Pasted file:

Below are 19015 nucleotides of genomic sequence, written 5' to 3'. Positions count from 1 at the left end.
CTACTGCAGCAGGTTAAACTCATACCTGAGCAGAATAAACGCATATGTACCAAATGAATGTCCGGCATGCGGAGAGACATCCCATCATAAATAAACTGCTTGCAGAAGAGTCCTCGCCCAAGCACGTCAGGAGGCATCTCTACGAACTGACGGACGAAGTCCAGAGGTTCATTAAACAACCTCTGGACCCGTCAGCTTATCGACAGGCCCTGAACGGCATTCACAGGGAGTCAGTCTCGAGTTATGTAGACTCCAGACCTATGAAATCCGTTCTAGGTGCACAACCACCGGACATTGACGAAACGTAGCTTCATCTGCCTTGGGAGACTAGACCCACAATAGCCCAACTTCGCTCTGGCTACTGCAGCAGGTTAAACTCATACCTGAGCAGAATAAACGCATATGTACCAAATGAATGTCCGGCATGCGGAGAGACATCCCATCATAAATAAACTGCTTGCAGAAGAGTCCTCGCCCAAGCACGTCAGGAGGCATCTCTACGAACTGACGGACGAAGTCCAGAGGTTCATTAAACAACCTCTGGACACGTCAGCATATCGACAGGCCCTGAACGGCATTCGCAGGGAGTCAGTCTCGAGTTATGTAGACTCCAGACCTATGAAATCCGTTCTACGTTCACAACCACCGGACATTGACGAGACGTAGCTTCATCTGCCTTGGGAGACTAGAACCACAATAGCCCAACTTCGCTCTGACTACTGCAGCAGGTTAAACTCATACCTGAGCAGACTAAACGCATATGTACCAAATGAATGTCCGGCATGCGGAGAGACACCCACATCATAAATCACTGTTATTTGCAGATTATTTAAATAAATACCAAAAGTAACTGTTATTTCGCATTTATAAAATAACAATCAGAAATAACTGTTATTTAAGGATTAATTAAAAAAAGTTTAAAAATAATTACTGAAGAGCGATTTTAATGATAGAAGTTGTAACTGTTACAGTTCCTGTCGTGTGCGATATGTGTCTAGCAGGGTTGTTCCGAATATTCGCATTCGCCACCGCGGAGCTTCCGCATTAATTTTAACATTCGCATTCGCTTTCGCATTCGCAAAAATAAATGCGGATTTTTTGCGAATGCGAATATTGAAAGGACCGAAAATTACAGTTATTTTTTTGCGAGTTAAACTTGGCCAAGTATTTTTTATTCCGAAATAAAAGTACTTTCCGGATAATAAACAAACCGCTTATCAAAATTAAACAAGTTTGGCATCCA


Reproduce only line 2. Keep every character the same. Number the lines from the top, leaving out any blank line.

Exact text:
CTACTGCAGCAGGTTAAACTCATACCTGAGCAGAATAAACGCATATGTACCAAATGAATGTCCGGCATGCGGAGAGACATCCCATCATAAATAAACTGCTTGCAGAAGAGTCCTCGCCCAAGCACGTCAGGAGGCATCTCTACGAACTGACGGACGAAGTCCAGAGGTTCATTAAACAACCTCTGGACCCGTCAGCTTATCGACAGGCCCTGAACGGCATTCACAGGGAGTCAGTCTCGAGTTATGTAGACTCCAGACCTATGAAATCCGTTCTAGGTGCACAACCACCGGACATTGACGAAACGTAGCTTCATCTGCCTTGGGAGACTAGACCCACAATAGCCCAACTTCGCTCTGGCTACTGCAGCAGGTTAAACTCATACCTGAGCAGAATAAACGCATATGTACCAAATGAATGTCCGGCATGCGGAGAGACATCCCATCATAAATAAACTGCTTGCAGAAGAGTCCTCGCCCAAGCACGTCAGGAGGCATCTCTACGAACTGACGGACGAAGTCCAGAGGTTCATTAAACAACCTCTGGACACGTCAGCATATCGACAGGCCCTGAACGGCATTCGCAGGGAGTCAGTCTCGAGTTATGTAGACTCCAGACCTATGAAATCCGTTCTACGTTCACAACCACCGGACATTGACGAGACGTAGCTTCATCTGCCTTGGGAGACTAGAACCACAATAGCCCAACTTCGCTCTGACTACTGCAGCAGGTTAAACTCATACCTGAGCAGACTAAACGCATATGTACCAAATGAATGTCCGGCATGCGGAGAGACACCCACATCATAAATCACTGTTATTTGCAGATTATTTAAATAAATACCAAAAGTAACTGTTATTTCGCATTTATAAAATAACAATCAGAAATAACTGTTATTTAAGGATTAATTAAAAAAAGTTTAAAAATAATTACTGAAGAGCGATTTTAATGATAGAAGTTGTAACTGTTACAGTTCCTGTCGTGTGCGATATGTGTCTAGCAGGGTTGTTCCGAATATTCGCATTCGCCACCGCGGAGCTTCCGCATTAATTTTAACATTCGCATTCGCTTTCGCATTCGCAAAAATAAATGCGGATTTTTTGCGAATGCGAATATTGAAAGGACCGAAAATTACAGTTATTTTTTTGCGAGTTAAACTTGGCCAAGTATTTTTTATTCCGAAATAAAAGTACTTTCCGGATAATAAACAAACCGCTTATCAAAATTAAACAAGTTTGGCATCCA